|Spicer scolds wary GOP over ‘free votes’ to repeal Obamacare|
Added: 25.03.2017 7:53 | 2 views | 0 comments
Shortly before Republican leaders postponed a vote on repealing and replacing Obamacare, the White House on Thursday scolded Republicans who took “free votes” to roll back the law while President Barack Obama was in office, but who now balk at supporting President Trump’s health care plan. “You’ve taken a bunch of these free votes when it didn’t matter, because you didn’t have a Republican president. “Well, this is a live ball now, and this is for real, and we’re going to do what we pledged to the American people — and keep our word,” Spicer told reporters at his daily briefing.
|'Rogue' national park Twitter account wasn't so rogue after all, emails show|
Added: 25.03.2017 6:43 | 5 views | 0 comments
Ever since the National Park Service's main Twitter account appeared to "go rogue" on President Donald Trump's inauguration day, people have been using the department and its various park-specific social media accounts as a rallying point in the anti-Trump resistance. However, according to emails obtained through a Freedom of Information Act request, that's not the full story. SEE ALSO: Twitter users finding hope in 'badass' national parks The emails show that staff at the Golden Gate National Recreation Area were actually coloring inside the lines of their guidance from the Trump administration when the park's official Twitter account tweeted climate change facts on Jan. 23, three days after the inauguration. 2016 was the hottest year on record for the 3rd year in a row. Check out this @NASA & @NOAA report: https://t.co/rLJUC56xqi pic.twitter.com/AKhFzYw6l6 — Golden Gate NPS (@GoldenGateNPS) January 23, 2017 Based on a review of Park Service emails concerning social media policies during the presidential transition, at the time the tweets were sent, there didn't appear to be specific guidance directing the park not to tweet about this subject. "As far as I know, there hasn't been any guidance related to avoiding that subject sent out from us or NRSS [the Natural Resource Stewardship and Science Directorate]," National Park Service public affairs specialist Amber Smigiel wrote in an email sent on Jan. 23. Users on Twitter didn't know that at the time, however. The tweets came amid news of a social media gag order imposed at the Environmental Protection Agency and rumors of similar communication bans at other agencies as the Trump team moved in. In addition, the Trump administration's new White House website had omitted climate change from its list of priorities, which made the Park Service tweets stand out even more. @GoldenGateNPS @Only1marcia @NASA @NOAA We need to preserve and get these out quickly before they are deleted. Employees are risking jobs! — Thomas Almirall (@DRUMR48) January 24, 2017 @GoldenGateNPS @NASA @NOAA pic.twitter.com/Lx1YApG5yH — NastyWoman (@outdoorgirl_27) January 24, 2017 @GoldenGateNPS @NASA @NOAA Thank you for your service. We will fight for you. — Greg van Eekhout (@gregvaneekhout) January 24, 2017 Thanks to its tweets on climate change, Golden Gate was hailed as a beacon of resistance shining from within the federal government itself alongside Badlands National Park's Twitter account. Rallying around the Park Service makes sense, too, considering other concurrent events. The service itself was on-edge after the department's main Twitter account retweeted two seemingly anti-Trump posts related to the size of the crowd attending the inauguration. Those tweets sparked a full investigation into the matter and a sweeping order to stop tweeting from official accounts across the agency. The Park Service's crowd size estimate of the inauguration even prompted a highly unusual call from Trump himself to the agency's acting director the morning after the inauguration. But things didn't quite calm down for the service after those initial retweets were deleted and the Twitter moratorium was lifted on Jan 21. Effectively, the floodgates opened and Twitter users across the social network started reading intent into tweets that would have been relatively innocuous if not for Trump's inauguration. Twitter users were also primed for this kind of reaction thanks to the reported gag orders at other government agencies. Using tweets to peek inside government While the tweets sent by Golden Gate do appear to be in line with other posts sent out from the account before the inauguration, under the current administration, they appeared to troll a new president who has famously claimed that climate change is a hoax. Plus, to make matters worse, the Badlands National Park Twitter account also tweeted out information about climate change, yet its tweets were deleted on Jan. 24. Deleted tweets from Badlands National Park on Jan. 24. Image: twitter It's unclear exactly what separated the tweets from Badlands from Golden Gate and why the Badlands tweets were removed. We might get more clarity on that in the coming weeks when a set of Badlands-specific emails are expected to be released. But emails released this week make it clear that even people in the agency weren't exactly sure what to expect of the new administration. One exchange between National Park Service employee Matt Holly and Smigiel is indicative of the fraught transition between administrations. In an email sent on Jan. 23, Holly, who works in the NRSS, explained that going forward, Park Service staff would need to be even more diligent about shying away from advocacy on topics like climate change. "There were a couple times I knew I was pushing it but felt like we had that support for wiggle room in the past," Holly wrote. "Now we know we just have to play it slightly safer." A drastic change in the political climate Holly was right to expect a shift on climate change with the new administration. Trump's proposed budget guts climate research across the federal government and reduces the Park Service's budget as well, including the agency's climate change programs. In fact, when the budget was rolled out on March 16, Mick Mulvaney, the director of the Office of Management and Budget, told reporters that the administration won't spend money on climate anymore. "Regarding the question as to climate change, I think the president was fairly straightforward," Mulvaney told reporters on March 16. "We're not spending money on that anymore. We consider that to be a waste of your money." Our national parks represent some of the places in the United States that are most vulnerable to the worst effects of human-caused climate change. As glaciers retreat and sea levels rise, they threaten the national parks and other areas maintained by the National Park Service. For example, Glacier National Park in Montana is not expected to contain actual glaciers by the middle to end of this century, due to increasing temperatures. WATCH: Mick Mulvaney on climate change.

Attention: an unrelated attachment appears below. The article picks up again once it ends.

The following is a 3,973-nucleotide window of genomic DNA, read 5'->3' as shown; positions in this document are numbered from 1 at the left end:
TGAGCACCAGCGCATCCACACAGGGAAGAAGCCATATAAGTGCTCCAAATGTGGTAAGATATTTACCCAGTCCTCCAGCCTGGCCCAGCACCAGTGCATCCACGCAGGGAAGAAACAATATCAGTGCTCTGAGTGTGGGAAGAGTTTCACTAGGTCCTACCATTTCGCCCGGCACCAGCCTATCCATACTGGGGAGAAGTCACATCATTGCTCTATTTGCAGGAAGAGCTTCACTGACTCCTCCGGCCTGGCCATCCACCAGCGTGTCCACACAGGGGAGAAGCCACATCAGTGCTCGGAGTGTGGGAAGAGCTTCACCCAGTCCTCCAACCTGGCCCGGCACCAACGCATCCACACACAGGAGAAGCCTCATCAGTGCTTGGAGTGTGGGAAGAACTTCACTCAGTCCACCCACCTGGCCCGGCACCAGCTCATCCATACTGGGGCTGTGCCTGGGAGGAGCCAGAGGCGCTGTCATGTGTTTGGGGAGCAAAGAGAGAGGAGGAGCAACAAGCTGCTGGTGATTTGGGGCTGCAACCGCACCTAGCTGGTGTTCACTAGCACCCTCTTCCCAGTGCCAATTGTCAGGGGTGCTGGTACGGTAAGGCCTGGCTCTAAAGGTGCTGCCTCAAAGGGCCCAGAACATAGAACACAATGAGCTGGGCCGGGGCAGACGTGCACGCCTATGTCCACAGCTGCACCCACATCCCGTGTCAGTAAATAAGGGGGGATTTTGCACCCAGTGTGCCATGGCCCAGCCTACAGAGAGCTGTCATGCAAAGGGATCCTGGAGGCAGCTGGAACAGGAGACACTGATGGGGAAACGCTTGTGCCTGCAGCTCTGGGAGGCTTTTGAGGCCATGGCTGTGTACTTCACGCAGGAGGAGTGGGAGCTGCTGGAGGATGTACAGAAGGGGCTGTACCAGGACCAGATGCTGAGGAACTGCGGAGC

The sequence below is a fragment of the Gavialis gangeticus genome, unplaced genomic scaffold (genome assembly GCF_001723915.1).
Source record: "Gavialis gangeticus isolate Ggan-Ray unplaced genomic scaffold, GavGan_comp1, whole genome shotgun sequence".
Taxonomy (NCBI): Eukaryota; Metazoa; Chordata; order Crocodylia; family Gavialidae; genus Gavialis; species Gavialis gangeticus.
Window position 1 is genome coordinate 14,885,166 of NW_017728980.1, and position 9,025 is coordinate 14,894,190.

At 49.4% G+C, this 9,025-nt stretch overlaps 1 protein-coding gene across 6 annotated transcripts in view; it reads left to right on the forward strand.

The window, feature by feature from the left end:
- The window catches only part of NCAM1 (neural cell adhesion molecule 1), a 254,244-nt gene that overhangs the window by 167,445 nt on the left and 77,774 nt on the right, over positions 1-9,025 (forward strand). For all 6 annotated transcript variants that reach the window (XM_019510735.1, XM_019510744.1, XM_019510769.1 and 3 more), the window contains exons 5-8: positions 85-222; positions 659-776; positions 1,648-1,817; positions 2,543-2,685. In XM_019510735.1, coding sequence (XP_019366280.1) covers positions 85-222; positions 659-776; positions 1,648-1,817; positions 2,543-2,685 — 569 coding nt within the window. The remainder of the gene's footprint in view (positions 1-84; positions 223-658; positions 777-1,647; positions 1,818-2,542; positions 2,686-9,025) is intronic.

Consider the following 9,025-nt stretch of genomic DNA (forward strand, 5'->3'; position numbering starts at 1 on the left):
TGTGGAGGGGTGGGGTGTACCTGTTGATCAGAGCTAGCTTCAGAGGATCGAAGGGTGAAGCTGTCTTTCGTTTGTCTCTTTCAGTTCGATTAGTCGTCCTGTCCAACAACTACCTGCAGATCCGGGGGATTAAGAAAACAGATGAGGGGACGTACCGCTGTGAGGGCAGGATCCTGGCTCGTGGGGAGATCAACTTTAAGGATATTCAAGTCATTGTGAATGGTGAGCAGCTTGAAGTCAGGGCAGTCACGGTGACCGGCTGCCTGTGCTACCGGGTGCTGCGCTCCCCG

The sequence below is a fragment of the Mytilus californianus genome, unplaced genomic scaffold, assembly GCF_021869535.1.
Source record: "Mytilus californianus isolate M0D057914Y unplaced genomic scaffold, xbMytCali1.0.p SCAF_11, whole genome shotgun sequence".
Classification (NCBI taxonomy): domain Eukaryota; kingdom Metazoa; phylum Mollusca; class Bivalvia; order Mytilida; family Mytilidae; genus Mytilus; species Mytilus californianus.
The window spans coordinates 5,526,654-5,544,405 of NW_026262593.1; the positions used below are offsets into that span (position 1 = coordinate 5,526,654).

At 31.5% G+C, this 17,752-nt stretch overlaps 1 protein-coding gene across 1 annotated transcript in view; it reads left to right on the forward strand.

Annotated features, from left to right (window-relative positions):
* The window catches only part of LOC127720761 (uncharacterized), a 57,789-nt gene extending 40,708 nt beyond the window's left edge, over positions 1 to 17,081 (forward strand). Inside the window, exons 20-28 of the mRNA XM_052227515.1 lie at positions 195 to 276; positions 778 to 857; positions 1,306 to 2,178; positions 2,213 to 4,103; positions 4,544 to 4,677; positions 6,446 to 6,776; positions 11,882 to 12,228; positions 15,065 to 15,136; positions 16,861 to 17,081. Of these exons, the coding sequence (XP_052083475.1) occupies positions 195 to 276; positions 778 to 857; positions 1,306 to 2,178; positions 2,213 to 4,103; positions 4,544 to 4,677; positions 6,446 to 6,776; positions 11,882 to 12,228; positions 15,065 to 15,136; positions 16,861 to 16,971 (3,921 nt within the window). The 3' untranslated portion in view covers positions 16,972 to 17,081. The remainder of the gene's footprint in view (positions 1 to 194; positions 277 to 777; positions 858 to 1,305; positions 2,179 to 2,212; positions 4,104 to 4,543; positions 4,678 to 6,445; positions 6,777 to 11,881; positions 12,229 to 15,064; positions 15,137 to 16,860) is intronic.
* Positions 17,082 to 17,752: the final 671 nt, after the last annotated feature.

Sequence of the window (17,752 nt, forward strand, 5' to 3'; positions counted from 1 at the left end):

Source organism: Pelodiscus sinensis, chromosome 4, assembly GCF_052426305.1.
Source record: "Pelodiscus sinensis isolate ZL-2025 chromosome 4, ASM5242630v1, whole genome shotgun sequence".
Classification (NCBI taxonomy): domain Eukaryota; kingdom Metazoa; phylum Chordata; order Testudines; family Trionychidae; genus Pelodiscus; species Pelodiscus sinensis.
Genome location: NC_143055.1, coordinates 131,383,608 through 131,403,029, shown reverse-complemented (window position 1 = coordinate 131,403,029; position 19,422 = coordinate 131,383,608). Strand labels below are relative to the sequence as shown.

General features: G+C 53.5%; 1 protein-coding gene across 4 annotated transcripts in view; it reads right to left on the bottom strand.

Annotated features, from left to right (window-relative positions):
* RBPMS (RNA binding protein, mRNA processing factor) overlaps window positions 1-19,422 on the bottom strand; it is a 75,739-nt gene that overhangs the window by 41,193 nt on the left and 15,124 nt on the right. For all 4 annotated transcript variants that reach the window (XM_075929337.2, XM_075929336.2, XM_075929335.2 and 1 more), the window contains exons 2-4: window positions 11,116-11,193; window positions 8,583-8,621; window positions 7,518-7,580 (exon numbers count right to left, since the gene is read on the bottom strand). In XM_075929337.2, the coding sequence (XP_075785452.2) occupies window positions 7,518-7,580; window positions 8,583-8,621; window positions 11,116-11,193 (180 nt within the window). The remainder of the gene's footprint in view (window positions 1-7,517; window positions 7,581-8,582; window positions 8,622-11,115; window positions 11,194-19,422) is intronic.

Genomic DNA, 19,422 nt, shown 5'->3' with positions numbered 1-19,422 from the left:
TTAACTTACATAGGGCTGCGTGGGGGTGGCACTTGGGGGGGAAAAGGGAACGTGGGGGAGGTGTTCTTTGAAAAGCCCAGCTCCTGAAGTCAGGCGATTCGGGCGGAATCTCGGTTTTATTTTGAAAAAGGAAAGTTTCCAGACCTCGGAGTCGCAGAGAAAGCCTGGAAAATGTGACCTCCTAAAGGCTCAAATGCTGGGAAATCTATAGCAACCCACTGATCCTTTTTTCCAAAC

, Donald Trump
, Social media
, White House
, United States
, Climate change
, Ice T
|Top Dem on House Intel Committee blasts chair for discussing probe with Trump|
Added: 25.03.2017 5:14 | 8 views | 0 comments
Rep. Adam Schiff, the ranking Democrat on the House Intelligence Committee, said the warning by the committee's Republican chairman to the White House about foreign surveillance of President Trump's transition was an attempt to divert attention from Mr. Trump's tweets about being wiretapped by his predecessor. Jeff Pegues reports.
|John Dickerson on the way forward for GOP's health care efforts|
Added: 25.03.2017 5:14 | 8 views | 0 comments
Replacing Obamacare, one of President Trump's top priorities, failed on Friday. CBS News political director and host of "Face The Nation" John Dickerson weighs in on how the White House can get on track.
|Sean Spicer: Trump 'Expressed His Confidence' in Ryan|
Added: 25.03.2017 1:59 | 18 views | 0 comments
President Donald Trump hasn't lost faith in House Speaker Paul Ryan despite the collapse of the Republican healthcare bill, according to White House press secretary Sean Spicer.